information, but you have to be sure you place quotations marks before and after the quote. Simply providing the source is not good enough. I doubt Con was deliberately engaging in plagiarism, but I wanted to make sure it didn't happen again.
I will leave it up to the voters to decide if this warrants a conduct
point or not.
Con said that when it comes to interpreting scripture, "The Pope is not
such an authority." He also said that "many Popes have misunderstood Biblical passages, changed the decrees of other Popes,..." and acted contrary to scripture.
This argument is a combination of a couple of logical fallacies:
Red Herring: "A Red Herring is a fallacy in which an irrelevant topic
is presented in order to divert attention from the original issue." 
How the Pope acts is not relevant to the question of authority.
President Nixon broke the law, but that doesn't mean he didn't have any authority. This has no bearing on the issue at hand.
Bare Assertion: "A premise in an argument is assumed to be true merely because it says that it is true." 
List of Apostles
Con asked me to give a reason to believe why the way the Bible lists
the Apostles is evidence that Peter was the leader. I'd be happy to
1. Every time the Bible lists the Apostles by name, Peter is listed
first, and Judas Iscariot is listed last. But don't take my word for
it, check the verses I offered from last round. Now, does anyone think
that Judas being listed last is an accident? Of course not. Judas was
the betrayer of our Lord, so he was the least of the Apostles. Well,
if it's no accident Judas was listed last, it's no accident Peter was
listed first. He was listed first because he was their leader.
2. The fact Luke 9:32 calls a group of them "Peter and his companions" is more evidence Peter was their leader.
Peter Spoke for the Apostles
For Con to say Peter was only speaking for himself in the pages of
Scripture is not accurate. As I alluded to by offering Luke 12:41,
Peter asks Jesus if our Lord was addressing "us" (the Apostles), or the
crowd. If Peter were only asking about himself, he wouldn't have used
the word "us".
Con went on to say, "Pro states that Peter was a part of many important events, however manyother apostles were also in key events." This is a mischaracterization of what I said. I didn't just say Peter was present at many key events in the early Church. I said he LEAD the Church in these events. As I mentioned in the last round:
" 1. On Pentecost it was Peter who first preached to the crowds (Acts
2:14-40), and he worked the first healing in the Church age (Acts
2. It is Peter's faith that will strengthen his brethren (Luke 22:32)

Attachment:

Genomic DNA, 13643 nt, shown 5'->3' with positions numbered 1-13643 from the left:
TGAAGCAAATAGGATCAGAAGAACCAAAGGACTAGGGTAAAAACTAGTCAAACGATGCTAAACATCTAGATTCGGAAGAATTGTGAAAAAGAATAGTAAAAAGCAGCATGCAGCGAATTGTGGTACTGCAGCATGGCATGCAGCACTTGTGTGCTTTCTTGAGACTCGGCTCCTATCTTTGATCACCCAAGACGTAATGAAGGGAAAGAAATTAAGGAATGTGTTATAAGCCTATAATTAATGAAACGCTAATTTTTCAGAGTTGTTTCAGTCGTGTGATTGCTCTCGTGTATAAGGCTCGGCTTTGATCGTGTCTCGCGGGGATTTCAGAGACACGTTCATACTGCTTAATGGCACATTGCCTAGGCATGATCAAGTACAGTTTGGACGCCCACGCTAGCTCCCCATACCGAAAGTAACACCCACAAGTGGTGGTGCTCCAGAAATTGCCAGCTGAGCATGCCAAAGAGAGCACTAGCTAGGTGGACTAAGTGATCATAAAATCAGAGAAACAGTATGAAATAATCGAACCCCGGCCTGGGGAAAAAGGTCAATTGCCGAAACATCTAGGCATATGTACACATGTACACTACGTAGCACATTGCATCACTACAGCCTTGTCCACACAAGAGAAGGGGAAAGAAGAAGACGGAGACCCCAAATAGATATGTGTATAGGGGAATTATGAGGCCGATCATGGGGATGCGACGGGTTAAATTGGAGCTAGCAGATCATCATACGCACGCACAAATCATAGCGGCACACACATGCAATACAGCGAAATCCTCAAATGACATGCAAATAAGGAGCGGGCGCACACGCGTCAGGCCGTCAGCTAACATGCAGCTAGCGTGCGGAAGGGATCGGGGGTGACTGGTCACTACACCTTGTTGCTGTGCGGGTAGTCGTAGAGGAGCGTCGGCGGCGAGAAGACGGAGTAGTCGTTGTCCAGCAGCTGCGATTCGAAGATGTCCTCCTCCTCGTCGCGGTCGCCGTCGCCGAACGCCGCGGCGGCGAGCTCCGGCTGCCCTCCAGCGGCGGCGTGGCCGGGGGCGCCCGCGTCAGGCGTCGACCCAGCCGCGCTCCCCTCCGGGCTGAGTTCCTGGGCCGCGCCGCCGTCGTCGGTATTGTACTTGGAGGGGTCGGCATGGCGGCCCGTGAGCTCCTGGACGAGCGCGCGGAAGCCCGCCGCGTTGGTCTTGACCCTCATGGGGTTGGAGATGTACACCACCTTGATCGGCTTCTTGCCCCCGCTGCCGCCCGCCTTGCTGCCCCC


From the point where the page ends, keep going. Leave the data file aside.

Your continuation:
and Peter is given Christ"s flock to shepherd (John 21:17).
3. An angel was sent to announce the resurrection to Peter (Mark 16:7),
and the risen Christ first appeared to Peter (Luke 24:34).
4. He headed the meeting that elected Matthias to replace Judas (Acts
1:13-26), and he received the first converts (Acts 2:41).
5. He inflicted the first punishment (Acts 5:1-11), and excommunicated
the first heretic (Acts 8:18-23).
6. He led the first council in Jerusalem (Acts 15), and announced the
first dogmatic decision (Acts 15:7-11).
7. It was to Peter that the revelation came that Gentiles were to be
baptized and accepted as Christians (Acts 10:46-48)."
So as anyone can see, in each of these examples, Peter either lead the
Church, or was the only one to do something. Sounds a lot like a
leader to me.
Con said that scripture doesn't teach that Peter was the leader of the
I would disagree.
I would assert that in Matthew 16 Jesus appointed Peter as the earthly
head of His new Church. As I pointed out in the last round, "Later,
after Peter and the other disciples had been with Christ for some time,
they went to Caesarea Philippi, where Peter made his profession of
faith: "You are the Christ, the Son of the living God" (Matt. 16:16).
Jesus told him that this truth was specially revealed to him, and then
he solemnly reiterated: "And I tell you, you are Peter" (Matt. 16:18).
To this was added the promise that the Church would be founded, in some way, on Peter (Matt. 16:18).
Then two important things were told the apostle. "Whatever you bind on earth shall be bound in heaven, and whatever you loose on earth shall be loosed in heaven" (Matt. 16:19). Here Peter was singled out for the authority that provides for the forgiveness of sins and the making of disciplinary rules. Later the apostles as a whole would be given
similar power [Matt.18:18], but here Peter received it in a special
Peter alone was promised something else also: "I will give you the keys
of the kingdom of heaven" (Matt. 16:19). In ancient times, keys were
the hallmark of authority. A walled city might have one great gate; and
that gate had one great lock, worked by one great key. To be given the
key to the city"an honor that exists even today, though its import is
lost"meant to be given free access to and authority over the city. The
city to which Peter was given the keys was the heavenly city itself.